F – J

Fern Zine

$4     A5     36p     47g

In the proper tradition of fanzine writing, Vanessa brings us Fern Zine, which is all about her amateurish love of ferns. Vanessa runs through her fondness for ferns, giving an account of pteridomania, the fern mania which gripped our Victorian forebears, as well as her own discovery of ferns and some tips on how to keep them. And as if the title wasn’t enough, the whole zine is littered with fern related puns, which I will leave for you to discover. Of course, you needn’t harbour any affection for ferns at all in order to enjoy Vanessa’s writing.

 

 

Flightpath

Flightpath

$6     A5     100p

Coming soon.

 

 

 

Fly Away Bird #10

$2.50    A6     28p     23g

This issue reads from right to left and contains more sweet drawings of ice creams, puppy dogs and castles coupled with little snatches of writing that are about trying to be happy in the world and figure shit out. Helen’s zines make me happy – they make it feel like it is possible to hold onto your ideals, to defend them, and to support each other.

 

 

Haiku Ode to Papa Hemingway

$0.80     A6     postcard

What you see is what you get! A risographed postcard by the creator of Fanzine Ynfytyn.

 

 

Here. In My Head. #9

$2     A6     48p     31g

This is a great feminist perzine from the UK. At the time of writing it Cath had just finished her degree in theology, and this zine contains the sort of excited energy that you might expect from someone who has just been unleashed from university and is looking for a job, trying to figure out what to do and so on. Cath writes a piece about her self-described fear of technology and about the phallo-centricity of Western religions and the female gods that have existed in other times and cultures. There are also the obligatory (oh, but we love them so!) favourites lists and so forth, but my favourite piece in this zine is titled ‘Anti-Feminist Bingo!’ and is about a bingo game that Cath devised to help combat the ignorant and depressingly predictable comments you receive when you mention anything remotely to do with feminism. ‘The prize is a rage-headache and an evening of ranting on Twitter’. Brilliant. I mean, not brilliant, but funny.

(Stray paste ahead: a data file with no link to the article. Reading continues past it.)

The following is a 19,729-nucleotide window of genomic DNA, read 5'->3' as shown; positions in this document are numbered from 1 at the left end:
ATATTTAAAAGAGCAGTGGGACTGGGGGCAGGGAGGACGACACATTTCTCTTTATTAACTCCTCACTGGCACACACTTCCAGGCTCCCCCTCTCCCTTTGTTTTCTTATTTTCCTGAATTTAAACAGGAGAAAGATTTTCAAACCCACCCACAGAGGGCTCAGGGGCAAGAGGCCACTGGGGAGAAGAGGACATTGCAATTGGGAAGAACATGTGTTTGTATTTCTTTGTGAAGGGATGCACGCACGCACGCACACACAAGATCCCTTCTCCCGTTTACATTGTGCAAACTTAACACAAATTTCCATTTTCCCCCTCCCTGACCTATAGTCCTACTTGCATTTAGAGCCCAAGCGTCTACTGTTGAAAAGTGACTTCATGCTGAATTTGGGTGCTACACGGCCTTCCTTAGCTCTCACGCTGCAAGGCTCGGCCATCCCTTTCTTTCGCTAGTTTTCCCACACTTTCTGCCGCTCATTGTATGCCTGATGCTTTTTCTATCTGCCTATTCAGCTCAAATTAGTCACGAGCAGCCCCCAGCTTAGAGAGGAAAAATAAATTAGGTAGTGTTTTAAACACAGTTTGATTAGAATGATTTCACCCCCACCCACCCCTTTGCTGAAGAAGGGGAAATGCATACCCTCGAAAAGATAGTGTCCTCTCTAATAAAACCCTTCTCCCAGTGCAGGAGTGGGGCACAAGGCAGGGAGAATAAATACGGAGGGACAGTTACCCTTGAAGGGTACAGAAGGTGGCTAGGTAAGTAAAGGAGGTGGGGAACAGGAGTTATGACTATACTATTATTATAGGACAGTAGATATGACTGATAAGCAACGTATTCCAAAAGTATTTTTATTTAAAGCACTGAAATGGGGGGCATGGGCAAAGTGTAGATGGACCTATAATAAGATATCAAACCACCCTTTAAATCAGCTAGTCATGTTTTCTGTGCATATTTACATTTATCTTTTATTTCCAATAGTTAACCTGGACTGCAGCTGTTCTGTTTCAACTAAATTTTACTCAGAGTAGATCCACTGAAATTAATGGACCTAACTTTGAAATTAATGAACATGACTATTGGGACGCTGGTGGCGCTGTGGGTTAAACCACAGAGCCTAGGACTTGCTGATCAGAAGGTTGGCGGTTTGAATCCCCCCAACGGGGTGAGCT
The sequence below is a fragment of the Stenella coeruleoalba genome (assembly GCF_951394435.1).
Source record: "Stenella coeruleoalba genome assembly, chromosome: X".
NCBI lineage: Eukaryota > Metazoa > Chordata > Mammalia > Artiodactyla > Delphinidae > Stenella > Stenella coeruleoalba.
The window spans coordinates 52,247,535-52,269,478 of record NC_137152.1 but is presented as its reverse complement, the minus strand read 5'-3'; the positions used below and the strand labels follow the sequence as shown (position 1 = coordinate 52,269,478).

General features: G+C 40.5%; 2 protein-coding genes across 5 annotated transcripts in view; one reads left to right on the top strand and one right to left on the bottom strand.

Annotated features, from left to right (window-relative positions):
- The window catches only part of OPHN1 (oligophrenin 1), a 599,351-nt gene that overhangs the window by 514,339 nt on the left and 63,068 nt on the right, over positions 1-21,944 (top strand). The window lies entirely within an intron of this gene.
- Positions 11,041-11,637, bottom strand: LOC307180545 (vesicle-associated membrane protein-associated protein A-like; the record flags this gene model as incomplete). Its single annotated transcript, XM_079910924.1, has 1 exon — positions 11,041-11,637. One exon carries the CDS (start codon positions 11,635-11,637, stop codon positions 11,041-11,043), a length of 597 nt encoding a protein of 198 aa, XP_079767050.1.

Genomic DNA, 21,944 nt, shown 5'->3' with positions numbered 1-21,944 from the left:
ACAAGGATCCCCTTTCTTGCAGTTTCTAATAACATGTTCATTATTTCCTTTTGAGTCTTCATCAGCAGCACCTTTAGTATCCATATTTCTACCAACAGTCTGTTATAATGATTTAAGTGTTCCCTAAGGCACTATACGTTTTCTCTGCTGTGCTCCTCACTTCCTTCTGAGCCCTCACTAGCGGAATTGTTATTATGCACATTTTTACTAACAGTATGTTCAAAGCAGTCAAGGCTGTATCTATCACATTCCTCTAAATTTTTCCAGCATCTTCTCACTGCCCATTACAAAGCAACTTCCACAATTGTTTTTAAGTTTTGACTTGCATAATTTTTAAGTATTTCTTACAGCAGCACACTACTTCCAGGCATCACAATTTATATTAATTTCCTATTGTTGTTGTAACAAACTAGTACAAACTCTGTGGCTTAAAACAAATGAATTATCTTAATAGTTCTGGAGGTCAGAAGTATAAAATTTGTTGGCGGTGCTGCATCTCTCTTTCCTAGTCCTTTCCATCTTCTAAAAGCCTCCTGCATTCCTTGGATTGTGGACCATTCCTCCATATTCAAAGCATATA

How to be Alone #2

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A5     24p     $2     25g

“In my last How to be Alone zine I wrote about quitting Facebook and finished on a note of uncertainty – I had deactivated for over a year, but would I have the courage to delete my account? When I sat down to write my goals for 2013 I knew that I had to stop avoiding taking action and delete my account, permanently.” Bastian’s second issue of How to be Alone was written with one hand out of action due to a bike accident. Newly single, Bastian analyses what it’s like to be newly single, and writes a lot about their discovery of astrology and the influence it has on their life.

 

 

Hole in the ground

$3     A5     68pg     90g    

Hole in the Ground is a long and wonderful zine about a certain Syd Terminal’s temporary adventures living in the Blue Mountains, which lie about two hours west of Sydney. The Blue Mountains are a misty and, to those who’ve always viewed them from down in Sydney, almost mythical place of escape and natural beauty (as well as hippy shops and weekenders for wealthy Sydney-siders.) Syd writes about his complicated feelings towards his hometown, Sydney, a place that seems to change without warning or permission, leaving behind those who have no other place to call home. The move to the Mountains is a short respite from having to worry about what unfaithful Sydney is up to. Syd’s zine is a flow of associations that range from discussions on the nature of home and distance, to things he liked about living in the Mountains, a garden map exploring the history and some of the myths behind the plants in his temporary backyard, a story about trying to hunt down Mountain Devils, train diaries and more. Distance helps Syd clarify his love/hate relationship with Sydney, and the zine ends with an essay about the nature of development that is as critical of the ‘greedy developer’ as it is of the ‘green’ response that very often puts the worst part of conservatism into ‘conservation’.

 

 

I am a Camera #14

I am a camera 14

$5     A5     44p     55g